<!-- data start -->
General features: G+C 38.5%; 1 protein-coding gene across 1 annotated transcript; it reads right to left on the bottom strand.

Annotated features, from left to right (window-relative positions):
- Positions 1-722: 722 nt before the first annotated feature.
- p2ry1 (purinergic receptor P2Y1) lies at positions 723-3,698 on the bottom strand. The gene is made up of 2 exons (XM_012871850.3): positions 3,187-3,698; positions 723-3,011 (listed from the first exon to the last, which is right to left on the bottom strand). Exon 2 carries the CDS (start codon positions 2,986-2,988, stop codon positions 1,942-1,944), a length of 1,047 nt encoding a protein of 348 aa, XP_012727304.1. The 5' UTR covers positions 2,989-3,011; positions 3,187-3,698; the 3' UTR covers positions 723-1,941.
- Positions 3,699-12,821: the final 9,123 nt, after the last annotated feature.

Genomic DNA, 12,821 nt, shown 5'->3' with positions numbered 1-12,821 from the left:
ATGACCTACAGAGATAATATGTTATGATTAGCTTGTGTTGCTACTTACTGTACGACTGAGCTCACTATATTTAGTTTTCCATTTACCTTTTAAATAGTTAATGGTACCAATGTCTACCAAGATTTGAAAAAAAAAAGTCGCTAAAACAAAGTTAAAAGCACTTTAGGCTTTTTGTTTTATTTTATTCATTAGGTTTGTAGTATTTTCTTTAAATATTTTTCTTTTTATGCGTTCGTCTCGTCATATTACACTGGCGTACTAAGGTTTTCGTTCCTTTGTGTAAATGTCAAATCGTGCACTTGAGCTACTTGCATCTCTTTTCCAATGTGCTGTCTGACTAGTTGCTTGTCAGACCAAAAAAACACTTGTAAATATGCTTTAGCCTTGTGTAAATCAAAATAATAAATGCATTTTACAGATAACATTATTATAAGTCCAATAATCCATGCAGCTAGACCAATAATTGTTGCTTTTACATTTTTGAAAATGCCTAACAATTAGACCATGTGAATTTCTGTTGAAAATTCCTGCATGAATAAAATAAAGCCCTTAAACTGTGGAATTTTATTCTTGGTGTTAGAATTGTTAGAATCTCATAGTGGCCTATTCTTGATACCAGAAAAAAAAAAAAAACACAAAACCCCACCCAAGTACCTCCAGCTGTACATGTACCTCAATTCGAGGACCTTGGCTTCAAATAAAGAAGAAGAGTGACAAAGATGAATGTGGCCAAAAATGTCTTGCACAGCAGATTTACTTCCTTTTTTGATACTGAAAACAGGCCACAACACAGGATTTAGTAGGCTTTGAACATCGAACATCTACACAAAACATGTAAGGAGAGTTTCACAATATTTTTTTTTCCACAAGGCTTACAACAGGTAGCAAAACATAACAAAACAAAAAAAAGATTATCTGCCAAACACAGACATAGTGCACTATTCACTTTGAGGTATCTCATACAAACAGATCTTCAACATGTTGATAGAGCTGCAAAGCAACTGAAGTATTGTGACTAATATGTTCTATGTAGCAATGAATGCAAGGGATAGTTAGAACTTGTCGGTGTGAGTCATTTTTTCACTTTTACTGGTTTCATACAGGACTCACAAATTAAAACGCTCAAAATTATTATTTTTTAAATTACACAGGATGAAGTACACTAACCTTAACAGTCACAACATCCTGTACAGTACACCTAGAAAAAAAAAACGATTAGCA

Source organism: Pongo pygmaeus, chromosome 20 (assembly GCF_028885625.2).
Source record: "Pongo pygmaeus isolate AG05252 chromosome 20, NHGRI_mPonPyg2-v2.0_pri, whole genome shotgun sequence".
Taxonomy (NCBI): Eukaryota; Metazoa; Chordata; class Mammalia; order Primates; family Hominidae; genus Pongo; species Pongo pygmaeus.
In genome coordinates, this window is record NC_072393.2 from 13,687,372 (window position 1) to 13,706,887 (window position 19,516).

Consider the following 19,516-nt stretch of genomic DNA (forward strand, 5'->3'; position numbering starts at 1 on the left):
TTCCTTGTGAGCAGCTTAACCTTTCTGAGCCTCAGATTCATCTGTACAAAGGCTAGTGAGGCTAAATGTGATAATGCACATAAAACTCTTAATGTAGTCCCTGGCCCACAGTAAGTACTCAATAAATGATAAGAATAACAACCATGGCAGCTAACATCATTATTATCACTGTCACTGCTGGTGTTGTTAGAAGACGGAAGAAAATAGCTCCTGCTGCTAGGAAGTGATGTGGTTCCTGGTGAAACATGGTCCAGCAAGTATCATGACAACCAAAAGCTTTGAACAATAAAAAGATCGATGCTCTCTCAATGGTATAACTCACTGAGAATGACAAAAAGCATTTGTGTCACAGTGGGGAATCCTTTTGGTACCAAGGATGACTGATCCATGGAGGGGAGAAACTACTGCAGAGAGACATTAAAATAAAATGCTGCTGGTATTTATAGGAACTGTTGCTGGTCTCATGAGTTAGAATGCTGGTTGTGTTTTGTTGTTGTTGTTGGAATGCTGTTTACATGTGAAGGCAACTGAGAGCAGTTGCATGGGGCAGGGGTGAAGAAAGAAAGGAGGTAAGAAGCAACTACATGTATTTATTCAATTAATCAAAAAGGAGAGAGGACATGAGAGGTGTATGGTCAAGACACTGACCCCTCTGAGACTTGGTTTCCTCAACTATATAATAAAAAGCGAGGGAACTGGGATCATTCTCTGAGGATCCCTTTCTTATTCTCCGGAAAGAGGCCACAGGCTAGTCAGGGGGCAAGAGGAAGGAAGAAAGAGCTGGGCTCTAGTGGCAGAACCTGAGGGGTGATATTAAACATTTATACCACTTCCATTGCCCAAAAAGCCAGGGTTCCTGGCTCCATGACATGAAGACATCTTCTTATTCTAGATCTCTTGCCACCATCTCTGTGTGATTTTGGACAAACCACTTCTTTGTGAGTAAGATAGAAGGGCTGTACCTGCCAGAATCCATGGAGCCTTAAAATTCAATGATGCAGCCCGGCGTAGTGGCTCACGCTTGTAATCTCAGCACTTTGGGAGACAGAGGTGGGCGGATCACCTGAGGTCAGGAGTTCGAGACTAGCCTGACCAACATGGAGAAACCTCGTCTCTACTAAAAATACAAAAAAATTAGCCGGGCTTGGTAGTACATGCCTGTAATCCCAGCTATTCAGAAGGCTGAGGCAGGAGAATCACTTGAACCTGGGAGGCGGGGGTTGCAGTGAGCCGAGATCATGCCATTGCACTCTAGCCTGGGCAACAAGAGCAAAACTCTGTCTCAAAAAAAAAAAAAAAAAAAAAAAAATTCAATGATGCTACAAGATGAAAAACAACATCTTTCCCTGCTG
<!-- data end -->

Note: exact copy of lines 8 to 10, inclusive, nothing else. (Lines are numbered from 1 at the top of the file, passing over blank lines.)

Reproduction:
Source organism: Pongo pygmaeus, chromosome 20 (assembly GCF_028885625.2).
Source record: "Pongo pygmaeus isolate AG05252 chromosome 20, NHGRI_mPonPyg2-v2.0_pri, whole genome shotgun sequence".
Taxonomy (NCBI): Eukaryota; Metazoa; Chordata; class Mammalia; order Primates; family Hominidae; genus Pongo; species Pongo pygmaeus.